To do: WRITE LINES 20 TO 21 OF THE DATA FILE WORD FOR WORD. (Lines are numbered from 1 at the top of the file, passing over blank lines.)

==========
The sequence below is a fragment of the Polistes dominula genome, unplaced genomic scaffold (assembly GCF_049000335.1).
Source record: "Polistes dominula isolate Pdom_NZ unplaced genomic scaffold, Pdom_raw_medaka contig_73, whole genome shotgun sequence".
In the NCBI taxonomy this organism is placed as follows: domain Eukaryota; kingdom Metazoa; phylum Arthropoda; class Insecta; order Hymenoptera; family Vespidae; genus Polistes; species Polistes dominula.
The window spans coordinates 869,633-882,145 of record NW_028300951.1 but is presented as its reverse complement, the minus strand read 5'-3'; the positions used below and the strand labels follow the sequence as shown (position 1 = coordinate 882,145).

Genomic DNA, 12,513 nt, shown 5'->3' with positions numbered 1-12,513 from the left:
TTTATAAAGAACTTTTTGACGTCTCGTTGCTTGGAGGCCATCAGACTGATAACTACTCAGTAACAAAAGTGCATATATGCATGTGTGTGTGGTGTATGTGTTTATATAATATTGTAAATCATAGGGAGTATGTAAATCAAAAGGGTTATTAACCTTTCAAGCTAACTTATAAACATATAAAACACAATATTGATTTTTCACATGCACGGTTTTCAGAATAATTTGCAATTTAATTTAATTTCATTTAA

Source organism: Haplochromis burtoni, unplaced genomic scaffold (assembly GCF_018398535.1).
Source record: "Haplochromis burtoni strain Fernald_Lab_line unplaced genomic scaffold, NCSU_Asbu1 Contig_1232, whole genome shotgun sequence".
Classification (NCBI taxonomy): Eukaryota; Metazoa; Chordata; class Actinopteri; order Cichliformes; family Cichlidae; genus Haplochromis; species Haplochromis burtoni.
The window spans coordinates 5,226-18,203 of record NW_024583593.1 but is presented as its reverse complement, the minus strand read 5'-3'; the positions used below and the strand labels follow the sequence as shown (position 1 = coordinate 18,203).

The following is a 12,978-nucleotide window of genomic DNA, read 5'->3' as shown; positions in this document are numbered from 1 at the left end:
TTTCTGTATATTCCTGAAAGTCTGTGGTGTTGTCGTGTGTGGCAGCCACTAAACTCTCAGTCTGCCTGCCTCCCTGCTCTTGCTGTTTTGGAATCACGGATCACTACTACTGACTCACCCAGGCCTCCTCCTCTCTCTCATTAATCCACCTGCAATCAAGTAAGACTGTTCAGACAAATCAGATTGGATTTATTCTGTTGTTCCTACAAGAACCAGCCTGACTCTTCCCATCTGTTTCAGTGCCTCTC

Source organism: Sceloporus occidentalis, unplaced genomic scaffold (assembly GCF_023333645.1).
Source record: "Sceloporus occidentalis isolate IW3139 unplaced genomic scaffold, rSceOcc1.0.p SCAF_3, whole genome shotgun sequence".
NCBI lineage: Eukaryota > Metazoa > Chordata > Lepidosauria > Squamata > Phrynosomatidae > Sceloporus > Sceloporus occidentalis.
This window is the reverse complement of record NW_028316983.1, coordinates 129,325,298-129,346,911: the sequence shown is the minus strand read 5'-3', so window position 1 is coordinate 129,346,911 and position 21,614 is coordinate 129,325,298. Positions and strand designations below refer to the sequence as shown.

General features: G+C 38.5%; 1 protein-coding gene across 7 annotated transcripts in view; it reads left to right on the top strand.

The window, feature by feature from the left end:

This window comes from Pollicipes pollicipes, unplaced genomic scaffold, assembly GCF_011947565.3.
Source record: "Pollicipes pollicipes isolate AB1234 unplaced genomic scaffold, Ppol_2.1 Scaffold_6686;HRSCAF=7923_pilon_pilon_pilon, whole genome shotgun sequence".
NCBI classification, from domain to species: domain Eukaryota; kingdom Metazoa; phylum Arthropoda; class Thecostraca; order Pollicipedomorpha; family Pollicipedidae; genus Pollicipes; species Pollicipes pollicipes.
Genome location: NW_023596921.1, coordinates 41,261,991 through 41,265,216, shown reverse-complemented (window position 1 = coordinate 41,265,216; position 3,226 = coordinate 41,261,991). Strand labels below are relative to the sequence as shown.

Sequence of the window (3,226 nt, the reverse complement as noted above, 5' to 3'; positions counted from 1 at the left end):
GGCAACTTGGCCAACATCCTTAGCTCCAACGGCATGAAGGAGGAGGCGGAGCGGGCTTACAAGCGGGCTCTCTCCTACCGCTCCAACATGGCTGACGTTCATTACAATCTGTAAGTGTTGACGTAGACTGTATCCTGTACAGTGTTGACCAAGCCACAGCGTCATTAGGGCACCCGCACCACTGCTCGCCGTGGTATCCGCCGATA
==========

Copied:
Source record: "Pollicipes pollicipes isolate AB1234 unplaced genomic scaffold, Ppol_2.1 Scaffold_6686;HRSCAF=7923_pilon_pilon_pilon, whole genome shotgun sequence".
NCBI classification, from domain to species: domain Eukaryota; kingdom Metazoa; phylum Arthropoda; class Thecostraca; order Pollicipedomorpha; family Pollicipedidae; genus Pollicipes; species Pollicipes pollicipes.